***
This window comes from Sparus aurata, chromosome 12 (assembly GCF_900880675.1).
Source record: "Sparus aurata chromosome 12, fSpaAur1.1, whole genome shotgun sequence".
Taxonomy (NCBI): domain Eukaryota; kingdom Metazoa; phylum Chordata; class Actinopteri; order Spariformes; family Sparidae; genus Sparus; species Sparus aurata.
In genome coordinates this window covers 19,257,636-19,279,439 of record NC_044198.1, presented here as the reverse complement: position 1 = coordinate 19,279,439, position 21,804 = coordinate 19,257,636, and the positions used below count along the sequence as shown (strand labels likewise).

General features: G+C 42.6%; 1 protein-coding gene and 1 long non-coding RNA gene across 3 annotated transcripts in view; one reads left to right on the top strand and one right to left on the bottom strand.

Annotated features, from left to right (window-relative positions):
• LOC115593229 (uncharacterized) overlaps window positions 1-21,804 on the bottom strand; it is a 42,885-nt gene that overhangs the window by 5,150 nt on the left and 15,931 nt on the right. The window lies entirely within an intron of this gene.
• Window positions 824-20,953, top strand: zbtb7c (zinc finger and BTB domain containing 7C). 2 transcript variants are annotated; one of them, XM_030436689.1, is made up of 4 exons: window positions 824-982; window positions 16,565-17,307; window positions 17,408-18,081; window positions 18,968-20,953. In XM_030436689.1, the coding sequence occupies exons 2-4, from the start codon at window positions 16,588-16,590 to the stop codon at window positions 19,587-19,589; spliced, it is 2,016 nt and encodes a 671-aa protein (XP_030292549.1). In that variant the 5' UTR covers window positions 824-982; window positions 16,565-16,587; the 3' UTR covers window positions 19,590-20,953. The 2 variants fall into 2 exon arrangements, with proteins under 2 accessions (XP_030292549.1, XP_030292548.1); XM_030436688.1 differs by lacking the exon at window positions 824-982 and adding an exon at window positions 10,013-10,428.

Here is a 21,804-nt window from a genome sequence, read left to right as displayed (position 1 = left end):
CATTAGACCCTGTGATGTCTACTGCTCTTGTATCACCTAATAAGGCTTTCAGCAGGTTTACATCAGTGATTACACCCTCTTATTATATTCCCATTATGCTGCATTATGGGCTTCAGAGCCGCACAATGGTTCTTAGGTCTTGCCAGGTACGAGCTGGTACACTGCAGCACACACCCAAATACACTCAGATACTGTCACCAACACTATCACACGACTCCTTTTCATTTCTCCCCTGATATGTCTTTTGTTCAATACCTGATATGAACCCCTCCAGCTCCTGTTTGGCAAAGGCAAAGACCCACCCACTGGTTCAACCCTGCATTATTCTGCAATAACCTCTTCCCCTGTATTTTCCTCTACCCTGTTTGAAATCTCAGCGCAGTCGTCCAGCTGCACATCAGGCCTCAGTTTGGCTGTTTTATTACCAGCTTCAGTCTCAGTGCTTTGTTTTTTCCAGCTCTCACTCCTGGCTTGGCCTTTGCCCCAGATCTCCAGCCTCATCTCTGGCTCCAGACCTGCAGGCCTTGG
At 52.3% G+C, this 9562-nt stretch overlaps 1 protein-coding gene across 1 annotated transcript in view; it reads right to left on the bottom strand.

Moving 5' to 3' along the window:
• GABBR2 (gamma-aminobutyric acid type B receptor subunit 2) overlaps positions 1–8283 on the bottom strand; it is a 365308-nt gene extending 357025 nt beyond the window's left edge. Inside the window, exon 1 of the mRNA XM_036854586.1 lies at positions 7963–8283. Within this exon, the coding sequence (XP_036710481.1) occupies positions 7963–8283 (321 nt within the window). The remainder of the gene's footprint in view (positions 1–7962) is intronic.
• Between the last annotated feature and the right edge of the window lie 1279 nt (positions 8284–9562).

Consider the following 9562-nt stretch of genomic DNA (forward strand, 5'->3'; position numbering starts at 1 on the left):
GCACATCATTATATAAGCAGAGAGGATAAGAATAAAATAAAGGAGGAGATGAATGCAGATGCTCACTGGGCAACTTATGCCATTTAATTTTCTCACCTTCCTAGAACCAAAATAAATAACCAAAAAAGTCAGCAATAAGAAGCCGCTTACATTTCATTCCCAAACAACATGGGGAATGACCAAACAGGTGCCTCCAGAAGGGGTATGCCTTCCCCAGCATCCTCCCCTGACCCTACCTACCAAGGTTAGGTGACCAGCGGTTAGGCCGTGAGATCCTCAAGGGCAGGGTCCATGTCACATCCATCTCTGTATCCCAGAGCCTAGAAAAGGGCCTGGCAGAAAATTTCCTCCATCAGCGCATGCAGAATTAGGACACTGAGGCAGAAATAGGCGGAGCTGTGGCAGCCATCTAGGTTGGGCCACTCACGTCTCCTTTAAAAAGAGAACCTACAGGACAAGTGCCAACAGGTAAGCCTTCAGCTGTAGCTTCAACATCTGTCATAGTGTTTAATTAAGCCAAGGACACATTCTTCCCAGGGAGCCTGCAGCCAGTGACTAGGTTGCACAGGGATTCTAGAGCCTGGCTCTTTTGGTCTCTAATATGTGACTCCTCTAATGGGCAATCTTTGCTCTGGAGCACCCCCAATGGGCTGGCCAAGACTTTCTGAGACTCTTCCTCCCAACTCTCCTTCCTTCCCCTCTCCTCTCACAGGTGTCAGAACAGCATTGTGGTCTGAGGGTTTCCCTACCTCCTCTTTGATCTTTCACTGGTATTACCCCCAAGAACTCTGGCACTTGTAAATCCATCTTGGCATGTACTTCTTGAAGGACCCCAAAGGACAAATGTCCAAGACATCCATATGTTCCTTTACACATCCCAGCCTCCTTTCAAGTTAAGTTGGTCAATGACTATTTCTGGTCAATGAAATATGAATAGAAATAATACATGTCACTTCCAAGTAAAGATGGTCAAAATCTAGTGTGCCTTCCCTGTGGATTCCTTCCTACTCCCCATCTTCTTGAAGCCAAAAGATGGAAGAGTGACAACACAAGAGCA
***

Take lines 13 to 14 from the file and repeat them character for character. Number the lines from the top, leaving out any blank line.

• GABBR2 (gamma-aminobutyric acid type B receptor subunit 2) overlaps positions 1–8283 on the bottom strand; it is a 365308-nt gene extending 357025 nt beyond the window's left edge. Inside the window, exon 1 of the mRNA XM_036854586.1 lies at positions 7963–8283. Within this exon, the coding sequence (XP_036710481.1) occupies positions 7963–8283 (321 nt within the window). The remainder of the gene's footprint in view (positions 1–7962) is intronic.
• Between the last annotated feature and the right edge of the window lie 1279 nt (positions 8284–9562).